The Only Thing That Really Matters in a Work Wardrobe
The Only Thing That Really Matters in a Work Wardrobe

The Only Thing That Really Matters in a Work Wardrobe

Here at Who What Wear, we’re champions of female-founded, -owned, and -operated businesses—after all, our company was founded by two fearless women. That’s why we’re launching Female Founded, a new editorial series that dives into the stories of those who launched their own businesses. Here you’ll discover who these women are, what they’ve accomplished, and how they style pieces from our own Who What Wear collection at Target.


On Ariel Kaye: Who What Wear Pull On Track Pants

Invest in good shoes and bags. Take everything to the tailor. Dress for your body type. We’ve been told that these are the “rules” of getting dressed for the office, and we’ve heard them so frequently that they’ve started sounding like a broken record. Sure, there’s certainly merit in the whole “wear this, not that” rhetoric (for instance, shorts—just skip them). But there’s a less tangible element that women with great work wardrobes all know, and it doesn’t require you to strictly abide by any of these guidelines. Yes, it’s all about how you feel.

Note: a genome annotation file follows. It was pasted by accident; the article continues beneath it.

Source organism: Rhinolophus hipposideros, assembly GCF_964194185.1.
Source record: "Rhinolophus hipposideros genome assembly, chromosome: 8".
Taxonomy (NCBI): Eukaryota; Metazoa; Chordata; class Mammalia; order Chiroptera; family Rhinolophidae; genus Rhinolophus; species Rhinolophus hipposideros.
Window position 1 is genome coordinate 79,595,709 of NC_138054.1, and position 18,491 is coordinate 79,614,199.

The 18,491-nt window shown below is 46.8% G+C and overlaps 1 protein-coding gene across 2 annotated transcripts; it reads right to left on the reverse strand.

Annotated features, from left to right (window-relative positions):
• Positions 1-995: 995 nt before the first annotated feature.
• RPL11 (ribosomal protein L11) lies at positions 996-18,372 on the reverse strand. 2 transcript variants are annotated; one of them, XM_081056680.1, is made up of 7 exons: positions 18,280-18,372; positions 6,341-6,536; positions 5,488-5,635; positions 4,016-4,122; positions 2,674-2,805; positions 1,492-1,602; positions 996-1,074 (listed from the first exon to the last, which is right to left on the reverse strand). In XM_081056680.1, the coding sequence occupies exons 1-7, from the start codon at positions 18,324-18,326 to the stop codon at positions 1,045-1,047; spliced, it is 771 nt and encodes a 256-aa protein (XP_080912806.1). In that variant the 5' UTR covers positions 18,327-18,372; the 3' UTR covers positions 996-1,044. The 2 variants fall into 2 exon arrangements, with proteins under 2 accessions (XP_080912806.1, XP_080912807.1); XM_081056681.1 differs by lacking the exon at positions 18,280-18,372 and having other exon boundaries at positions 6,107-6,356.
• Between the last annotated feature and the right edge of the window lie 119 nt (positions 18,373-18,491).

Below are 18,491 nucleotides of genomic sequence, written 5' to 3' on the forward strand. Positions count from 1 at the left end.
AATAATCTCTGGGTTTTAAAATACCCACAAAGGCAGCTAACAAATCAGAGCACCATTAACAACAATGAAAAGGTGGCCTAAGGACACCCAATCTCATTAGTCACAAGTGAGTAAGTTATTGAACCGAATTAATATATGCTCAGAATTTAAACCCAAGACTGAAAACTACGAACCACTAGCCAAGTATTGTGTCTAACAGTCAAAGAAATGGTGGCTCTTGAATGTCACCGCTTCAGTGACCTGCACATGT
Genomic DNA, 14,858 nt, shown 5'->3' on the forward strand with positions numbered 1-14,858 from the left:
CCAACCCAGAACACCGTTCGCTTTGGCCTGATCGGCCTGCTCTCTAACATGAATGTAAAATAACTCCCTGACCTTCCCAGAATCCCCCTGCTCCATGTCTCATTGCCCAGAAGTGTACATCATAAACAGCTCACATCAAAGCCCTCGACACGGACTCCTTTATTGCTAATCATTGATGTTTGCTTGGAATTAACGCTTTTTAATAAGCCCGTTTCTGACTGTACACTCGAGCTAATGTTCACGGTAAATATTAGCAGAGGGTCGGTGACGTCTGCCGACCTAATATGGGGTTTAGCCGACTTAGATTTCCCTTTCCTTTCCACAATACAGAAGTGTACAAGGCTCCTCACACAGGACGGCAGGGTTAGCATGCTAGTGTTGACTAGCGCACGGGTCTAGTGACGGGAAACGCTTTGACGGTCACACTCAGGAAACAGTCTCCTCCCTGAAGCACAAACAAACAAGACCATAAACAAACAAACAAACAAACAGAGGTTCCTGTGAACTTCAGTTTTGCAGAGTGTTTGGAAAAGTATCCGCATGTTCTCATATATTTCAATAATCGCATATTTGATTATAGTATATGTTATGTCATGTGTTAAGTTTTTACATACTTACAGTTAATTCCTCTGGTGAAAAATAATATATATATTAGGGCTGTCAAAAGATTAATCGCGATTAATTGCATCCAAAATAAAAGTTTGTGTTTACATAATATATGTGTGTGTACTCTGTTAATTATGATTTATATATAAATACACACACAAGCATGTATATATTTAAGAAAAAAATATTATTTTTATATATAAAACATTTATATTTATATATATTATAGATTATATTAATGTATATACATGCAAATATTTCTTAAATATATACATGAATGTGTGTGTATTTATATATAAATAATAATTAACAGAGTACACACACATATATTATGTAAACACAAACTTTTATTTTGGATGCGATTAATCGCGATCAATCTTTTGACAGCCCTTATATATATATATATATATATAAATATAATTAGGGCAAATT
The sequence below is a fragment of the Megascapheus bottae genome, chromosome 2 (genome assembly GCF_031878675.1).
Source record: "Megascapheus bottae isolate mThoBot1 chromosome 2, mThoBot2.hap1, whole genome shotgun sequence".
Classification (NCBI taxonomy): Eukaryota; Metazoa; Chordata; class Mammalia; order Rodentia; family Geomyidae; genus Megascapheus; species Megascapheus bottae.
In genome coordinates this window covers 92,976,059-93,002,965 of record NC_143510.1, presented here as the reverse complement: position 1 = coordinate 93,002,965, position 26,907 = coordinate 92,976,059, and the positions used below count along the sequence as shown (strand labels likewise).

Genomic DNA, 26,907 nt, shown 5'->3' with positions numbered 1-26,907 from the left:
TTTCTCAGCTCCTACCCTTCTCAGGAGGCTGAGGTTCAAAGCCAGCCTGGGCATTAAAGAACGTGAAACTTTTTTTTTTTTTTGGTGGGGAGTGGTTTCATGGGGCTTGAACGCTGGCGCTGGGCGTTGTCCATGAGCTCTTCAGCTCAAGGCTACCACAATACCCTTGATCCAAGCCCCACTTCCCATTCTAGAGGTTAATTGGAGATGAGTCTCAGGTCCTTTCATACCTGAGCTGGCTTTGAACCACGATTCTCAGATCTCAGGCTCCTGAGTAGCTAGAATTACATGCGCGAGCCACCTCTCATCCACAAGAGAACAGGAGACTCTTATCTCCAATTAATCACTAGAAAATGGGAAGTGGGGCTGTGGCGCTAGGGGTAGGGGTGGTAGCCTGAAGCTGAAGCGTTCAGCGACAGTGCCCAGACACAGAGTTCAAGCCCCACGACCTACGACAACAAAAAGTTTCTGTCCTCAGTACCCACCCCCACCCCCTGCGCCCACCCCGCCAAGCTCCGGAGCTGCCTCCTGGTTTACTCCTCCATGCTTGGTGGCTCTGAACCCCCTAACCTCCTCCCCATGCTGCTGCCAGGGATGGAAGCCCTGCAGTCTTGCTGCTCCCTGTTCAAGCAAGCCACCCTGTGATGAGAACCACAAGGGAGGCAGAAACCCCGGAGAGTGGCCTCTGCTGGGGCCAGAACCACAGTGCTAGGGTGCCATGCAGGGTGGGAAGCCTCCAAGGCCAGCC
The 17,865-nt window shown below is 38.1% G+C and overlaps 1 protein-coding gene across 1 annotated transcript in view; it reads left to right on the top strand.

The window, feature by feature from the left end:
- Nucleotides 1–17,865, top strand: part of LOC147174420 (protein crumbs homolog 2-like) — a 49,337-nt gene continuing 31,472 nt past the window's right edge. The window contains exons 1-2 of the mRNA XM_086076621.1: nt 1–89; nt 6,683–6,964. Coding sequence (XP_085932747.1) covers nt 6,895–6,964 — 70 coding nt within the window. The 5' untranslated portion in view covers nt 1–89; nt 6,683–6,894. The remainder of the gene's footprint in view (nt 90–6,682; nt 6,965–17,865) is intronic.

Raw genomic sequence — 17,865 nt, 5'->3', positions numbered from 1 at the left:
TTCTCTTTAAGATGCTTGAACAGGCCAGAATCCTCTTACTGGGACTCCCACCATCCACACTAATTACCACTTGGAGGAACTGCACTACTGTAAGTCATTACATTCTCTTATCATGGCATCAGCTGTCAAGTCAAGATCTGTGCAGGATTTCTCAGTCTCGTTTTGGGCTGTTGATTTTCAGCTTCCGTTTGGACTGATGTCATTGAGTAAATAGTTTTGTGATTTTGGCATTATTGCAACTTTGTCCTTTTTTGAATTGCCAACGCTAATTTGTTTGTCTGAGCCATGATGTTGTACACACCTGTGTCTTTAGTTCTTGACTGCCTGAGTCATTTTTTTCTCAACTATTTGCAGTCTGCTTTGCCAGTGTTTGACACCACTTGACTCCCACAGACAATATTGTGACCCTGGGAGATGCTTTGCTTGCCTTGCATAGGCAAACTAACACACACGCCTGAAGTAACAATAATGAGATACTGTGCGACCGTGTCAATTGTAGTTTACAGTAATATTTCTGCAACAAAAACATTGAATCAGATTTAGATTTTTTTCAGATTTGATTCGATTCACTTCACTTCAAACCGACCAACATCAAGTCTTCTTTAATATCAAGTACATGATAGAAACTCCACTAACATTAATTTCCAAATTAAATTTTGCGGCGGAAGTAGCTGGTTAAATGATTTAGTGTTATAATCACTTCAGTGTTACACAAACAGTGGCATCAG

Ariel Kaye is one of those all-knowing women who’s figured this out—and her understatedly confident work style really shows. The founder of dreamy L.A.-based bed and bath line Parachute has cultivated a work wardrobe that embodies the aesthetic of the sheets and pillows on sale in her stores—easygoing yet elevated, with a penchant for the minimalist. We caught up with Kaye, who shared her refreshing perspective on style (“Comfort is my highest priority”) and her ultimate career advice as a female entrepreneur who’s built a cult brand in a noisy interiors market.


On Ariel Kaye: Who What Wear Straight Leg Relaxed Ankle Trousers

On what really matters in a work wardrobe

As a successful entrepreneur and expectant mother, Kaye’s found a winning balance between function and fashion in her ensembles for work, proving that a few key pieces can really go the distance. Take our Straight Leg Relaxed Ankle Trousers, for instance, which she styled with a black tee and block-heel mules for sleek, all-day comfort that ultimately lets her focus on work without sacrificing style whatsoever. Isn’t that the hallmark of an ideal work wardrobe?